HMS Agamemnon, 1781


Agamemnon: Nelson’s favourite ship
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Full-rigged third-rate ship of the line;
Built: Henry Adams, Buckler’s Hard, Hampshire, UK;
Laid: 1777; Launched: 1781
1384 Tons;  Length: 160′ (49 m); Beam:  44′ (14 m);  Hold Depth: 19′ (6 m);
Armament: 64 Guns: 26 x 24 lb (10.9 kg); 26 x 18 lb (8.2 kg); 10 x 4 lb (1.8 kg); 10 x 9 lb (4.1 kg); 
18th century warship construction was usually undertaken in Royal Dockyards, but a few private yards were engaged, including that of Henry Adams at Buckler’s Hard on the Beaulieu in Hampshire. Plentiful supplies of local oak and a hard riverbank made good foundations for building berths. The Agamemnon was launched in 1781 and coppered at Portsmouth. She was a good sailer, a characteristic that could never be predetermined. She saw service in the American Revolutionary War, French Revolutionary and Napoleonic Wars, and fought in many of the major naval battles of those conflicts. She is remembered as being Nelson’s favourite ship, and was named after the mythical ancient Greek king Agamemnon, the first RN ship to bear the name.  The future Lord Nelson served as Agamemnon’s captain from January 1793 for 3 years and 3 months, during which time she saw considerable service in the Mediterranean. She took part in the blockade of Toulon under Hood; in 1794 she was at the siege of Calvi in Corsica (where Nelson lost the sight of an eye). Again, at Corsica the following year. After Nelson’s departure, she was involved in the infamous 1797 mutinies at Spithead and the Nore, and in 1801 was present at the first Battle of Copenhagen, but ran aground before being able to enter the action. She was with Admiral Kempenfelt (on Victory) at the interception of the French fleet in the Bay of Biscay in 1781. In 1782 she fought in the 2nd Battle of Saintes under Rodney in the West Indies. She fought at Trafalgar in 1805. On 20th June 1809 she ran aground in the River Plate in Uruguay and was wrecked.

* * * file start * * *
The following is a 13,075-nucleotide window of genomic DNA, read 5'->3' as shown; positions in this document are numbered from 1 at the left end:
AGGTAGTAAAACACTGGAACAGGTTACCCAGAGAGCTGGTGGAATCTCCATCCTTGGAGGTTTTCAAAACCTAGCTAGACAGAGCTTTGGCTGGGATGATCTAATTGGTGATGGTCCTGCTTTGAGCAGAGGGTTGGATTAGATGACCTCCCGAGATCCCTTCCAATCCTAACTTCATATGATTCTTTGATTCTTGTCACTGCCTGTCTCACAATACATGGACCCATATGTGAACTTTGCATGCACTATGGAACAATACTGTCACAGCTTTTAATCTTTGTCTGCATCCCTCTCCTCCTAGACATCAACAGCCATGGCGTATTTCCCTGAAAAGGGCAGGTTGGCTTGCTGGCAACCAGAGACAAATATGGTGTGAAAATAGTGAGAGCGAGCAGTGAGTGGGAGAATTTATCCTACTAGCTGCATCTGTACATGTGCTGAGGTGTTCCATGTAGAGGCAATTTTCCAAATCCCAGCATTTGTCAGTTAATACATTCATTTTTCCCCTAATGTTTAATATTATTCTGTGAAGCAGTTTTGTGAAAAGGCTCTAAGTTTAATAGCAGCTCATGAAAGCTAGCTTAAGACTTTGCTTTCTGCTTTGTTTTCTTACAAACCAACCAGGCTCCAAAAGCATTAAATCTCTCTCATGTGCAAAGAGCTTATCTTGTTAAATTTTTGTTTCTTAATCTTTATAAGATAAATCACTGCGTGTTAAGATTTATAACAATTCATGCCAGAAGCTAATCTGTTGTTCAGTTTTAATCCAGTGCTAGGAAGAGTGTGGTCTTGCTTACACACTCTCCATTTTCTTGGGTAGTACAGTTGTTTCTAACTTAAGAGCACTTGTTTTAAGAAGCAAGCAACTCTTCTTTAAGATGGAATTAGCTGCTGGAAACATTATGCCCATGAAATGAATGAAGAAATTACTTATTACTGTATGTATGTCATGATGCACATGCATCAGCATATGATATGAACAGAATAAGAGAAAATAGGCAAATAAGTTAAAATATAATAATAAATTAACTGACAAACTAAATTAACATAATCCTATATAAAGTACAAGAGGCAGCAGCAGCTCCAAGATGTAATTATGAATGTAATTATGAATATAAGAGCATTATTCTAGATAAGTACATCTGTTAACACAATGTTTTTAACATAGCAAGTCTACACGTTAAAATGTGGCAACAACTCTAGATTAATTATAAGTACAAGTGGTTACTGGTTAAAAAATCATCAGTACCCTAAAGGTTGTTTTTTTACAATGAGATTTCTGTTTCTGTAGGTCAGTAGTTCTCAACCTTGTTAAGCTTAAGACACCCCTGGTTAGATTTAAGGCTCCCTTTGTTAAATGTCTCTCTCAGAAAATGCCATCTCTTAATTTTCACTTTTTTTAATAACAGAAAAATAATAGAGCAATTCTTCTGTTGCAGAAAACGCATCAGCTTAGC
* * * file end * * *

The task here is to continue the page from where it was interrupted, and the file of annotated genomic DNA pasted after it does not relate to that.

Additional information

Weight 0.0222 kg
Dimensions 43.1 × 35.6 cm